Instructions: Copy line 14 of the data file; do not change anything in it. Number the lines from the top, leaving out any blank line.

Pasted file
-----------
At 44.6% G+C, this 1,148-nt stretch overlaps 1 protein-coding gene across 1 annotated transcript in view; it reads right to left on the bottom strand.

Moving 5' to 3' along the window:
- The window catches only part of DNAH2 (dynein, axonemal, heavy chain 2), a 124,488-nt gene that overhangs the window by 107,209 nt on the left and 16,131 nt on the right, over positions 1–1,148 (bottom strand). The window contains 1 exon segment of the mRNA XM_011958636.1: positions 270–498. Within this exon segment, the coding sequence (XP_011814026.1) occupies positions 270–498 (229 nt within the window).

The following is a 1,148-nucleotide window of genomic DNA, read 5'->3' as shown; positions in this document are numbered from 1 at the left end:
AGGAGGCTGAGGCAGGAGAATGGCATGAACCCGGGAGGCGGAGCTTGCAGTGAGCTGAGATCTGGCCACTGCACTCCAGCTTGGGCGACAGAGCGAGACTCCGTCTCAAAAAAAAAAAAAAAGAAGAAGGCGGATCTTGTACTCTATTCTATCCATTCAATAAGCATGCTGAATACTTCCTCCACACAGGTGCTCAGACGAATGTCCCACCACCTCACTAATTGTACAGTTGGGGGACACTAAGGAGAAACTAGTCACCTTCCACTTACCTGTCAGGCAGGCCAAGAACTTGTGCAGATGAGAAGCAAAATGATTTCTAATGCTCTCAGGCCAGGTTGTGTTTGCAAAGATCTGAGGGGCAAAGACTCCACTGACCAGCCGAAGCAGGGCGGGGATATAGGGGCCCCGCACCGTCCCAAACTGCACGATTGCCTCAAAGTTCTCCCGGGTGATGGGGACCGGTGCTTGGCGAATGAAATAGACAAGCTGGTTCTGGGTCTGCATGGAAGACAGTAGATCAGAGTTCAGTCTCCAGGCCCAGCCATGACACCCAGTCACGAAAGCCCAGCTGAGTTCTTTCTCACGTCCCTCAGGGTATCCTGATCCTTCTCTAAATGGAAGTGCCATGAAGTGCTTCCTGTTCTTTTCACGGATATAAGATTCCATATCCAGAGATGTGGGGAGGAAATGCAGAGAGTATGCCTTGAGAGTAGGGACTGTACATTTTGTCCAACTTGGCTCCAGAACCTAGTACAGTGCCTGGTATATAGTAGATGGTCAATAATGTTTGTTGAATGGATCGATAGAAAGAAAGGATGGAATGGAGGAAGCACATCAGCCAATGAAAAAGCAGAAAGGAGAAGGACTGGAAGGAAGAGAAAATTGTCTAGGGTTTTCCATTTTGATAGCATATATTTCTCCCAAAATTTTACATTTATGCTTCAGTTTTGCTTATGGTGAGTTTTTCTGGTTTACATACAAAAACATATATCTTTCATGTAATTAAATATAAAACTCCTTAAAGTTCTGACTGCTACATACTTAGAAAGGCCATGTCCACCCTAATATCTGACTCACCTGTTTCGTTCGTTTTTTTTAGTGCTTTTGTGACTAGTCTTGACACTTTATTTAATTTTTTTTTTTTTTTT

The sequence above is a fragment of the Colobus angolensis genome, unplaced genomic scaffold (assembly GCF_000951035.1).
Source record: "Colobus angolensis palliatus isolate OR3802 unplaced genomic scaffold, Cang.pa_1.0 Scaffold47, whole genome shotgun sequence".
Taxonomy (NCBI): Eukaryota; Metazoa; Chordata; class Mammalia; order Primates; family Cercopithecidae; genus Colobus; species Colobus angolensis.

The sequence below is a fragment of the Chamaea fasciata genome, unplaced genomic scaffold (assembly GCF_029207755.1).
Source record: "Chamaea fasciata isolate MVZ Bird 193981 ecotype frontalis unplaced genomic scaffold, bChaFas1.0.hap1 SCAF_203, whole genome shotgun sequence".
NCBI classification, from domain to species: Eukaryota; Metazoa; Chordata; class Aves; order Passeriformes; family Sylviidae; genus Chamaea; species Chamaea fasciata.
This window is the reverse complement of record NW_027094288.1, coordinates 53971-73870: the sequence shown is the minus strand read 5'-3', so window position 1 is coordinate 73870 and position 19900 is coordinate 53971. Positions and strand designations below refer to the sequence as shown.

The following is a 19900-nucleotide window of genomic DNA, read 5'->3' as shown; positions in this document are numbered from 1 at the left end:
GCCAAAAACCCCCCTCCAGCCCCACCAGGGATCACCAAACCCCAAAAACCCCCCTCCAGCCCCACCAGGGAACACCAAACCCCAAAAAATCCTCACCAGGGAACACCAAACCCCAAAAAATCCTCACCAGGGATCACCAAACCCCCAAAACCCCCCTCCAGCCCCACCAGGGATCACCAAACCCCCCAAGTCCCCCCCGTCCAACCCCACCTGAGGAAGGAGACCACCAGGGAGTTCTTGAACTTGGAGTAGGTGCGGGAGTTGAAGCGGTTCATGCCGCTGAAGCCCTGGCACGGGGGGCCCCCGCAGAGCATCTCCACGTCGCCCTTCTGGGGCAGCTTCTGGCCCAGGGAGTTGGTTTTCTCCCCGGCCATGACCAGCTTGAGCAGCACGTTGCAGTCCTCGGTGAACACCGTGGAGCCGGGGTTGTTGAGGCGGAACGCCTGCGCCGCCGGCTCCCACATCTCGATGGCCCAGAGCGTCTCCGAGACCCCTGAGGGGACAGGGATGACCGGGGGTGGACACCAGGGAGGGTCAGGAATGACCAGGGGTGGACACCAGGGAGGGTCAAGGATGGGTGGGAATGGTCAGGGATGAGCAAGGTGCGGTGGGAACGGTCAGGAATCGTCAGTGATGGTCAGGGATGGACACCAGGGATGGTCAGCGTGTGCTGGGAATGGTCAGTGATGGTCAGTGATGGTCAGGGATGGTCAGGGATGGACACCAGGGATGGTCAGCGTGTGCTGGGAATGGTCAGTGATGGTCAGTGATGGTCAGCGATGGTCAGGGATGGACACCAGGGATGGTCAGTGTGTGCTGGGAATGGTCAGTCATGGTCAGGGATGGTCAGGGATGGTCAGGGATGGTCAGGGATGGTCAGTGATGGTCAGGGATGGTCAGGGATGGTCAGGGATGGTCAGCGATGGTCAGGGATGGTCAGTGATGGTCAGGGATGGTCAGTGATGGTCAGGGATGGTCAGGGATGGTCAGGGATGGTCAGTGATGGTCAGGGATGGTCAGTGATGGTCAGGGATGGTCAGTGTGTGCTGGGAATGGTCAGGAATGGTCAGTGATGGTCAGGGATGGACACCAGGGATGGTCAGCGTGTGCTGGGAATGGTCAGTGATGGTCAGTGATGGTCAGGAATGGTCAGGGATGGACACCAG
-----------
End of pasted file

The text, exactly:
GCCAAAAACCCCCCTCCAGCCCCACCAGGGATCACCAAACCCCAAAAACCCCCCTCCAGCCCCACCAGGGAACACCAAACCCCAAAAAATCCTCACCAGGGAACACCAAACCCCAAAAAATCCTCACCAGGGATCACCAAACCCCCAAAACCCCCCTCCAGCCCCACCAGGGATCACCAAACCCCCCAAGTCCCCCCCGTCCAACCCCACCTGAGGAAGGAGACCACCAGGGAGTTCTTGAACTTGGAGTAGGTGCGGGAGTTGAAGCGGTTCATGCCGCTGAAGCCCTGGCACGGGGGGCCCCCGCAGAGCATCTCCACGTCGCCCTTCTGGGGCAGCTTCTGGCCCAGGGAGTTGGTTTTCTCCCCGGCCATGACCAGCTTGAGCAGCACGTTGCAGTCCTCGGTGAACACCGTGGAGCCGGGGTTGTTGAGGCGGAACGCCTGCGCCGCCGGCTCCCACATCTCGATGGCCCAGAGCGTCTCCGAGACCCCTGAGGGGACAGGGATGACCGGGGGTGGACACCAGGGAGGGTCAGGAATGACCAGGGGTGGACACCAGGGAGGGTCAAGGATGGGTGGGAATGGTCAGGGATGAGCAAGGTGCGGTGGGAACGGTCAGGAATCGTCAGTGATGGTCAGGGATGGACACCAGGGATGGTCAGCGTGTGCTGGGAATGGTCAGTGATGGTCAGTGATGGTCAGGGATGGTCAGGGATGGACACCAGGGATGGTCAGCGTGTGCTGGGAATGGTCAGTGATGGTCAGTGATGGTCAGCGATGGTCAGGGATGGACACCAGGGATGGTCAGTGTGTGCTGGGAATGGTCAGTCATGGTCAGGGATGGTCAGGGATGGTCAGGGATGGTCAGGGATGGTCAGTGATGGTCAGGGATGGTCAGGGATGGTCAGGGATGGTCAGCGATGGTCAGGGATGGTCAGTGATGGTCAGGGATGGTCAGTGATGGTCAGGGATGGTCAGGGATGGTCAGGGATGGTCAGTGATGGTCAGGGATGGTCAGTGATGGTCAGGGATGGTCAGTGTGTGCTGGGAATGGTCAGGAATGGTCAGTGATGGTCAGGGATGGACACCAGGGATGGTCAGCGTGTGCTGGGAATGGTCAGTGATGGTCAGTGATGGTCAGGAATGGTCAGGGATGGACACCAG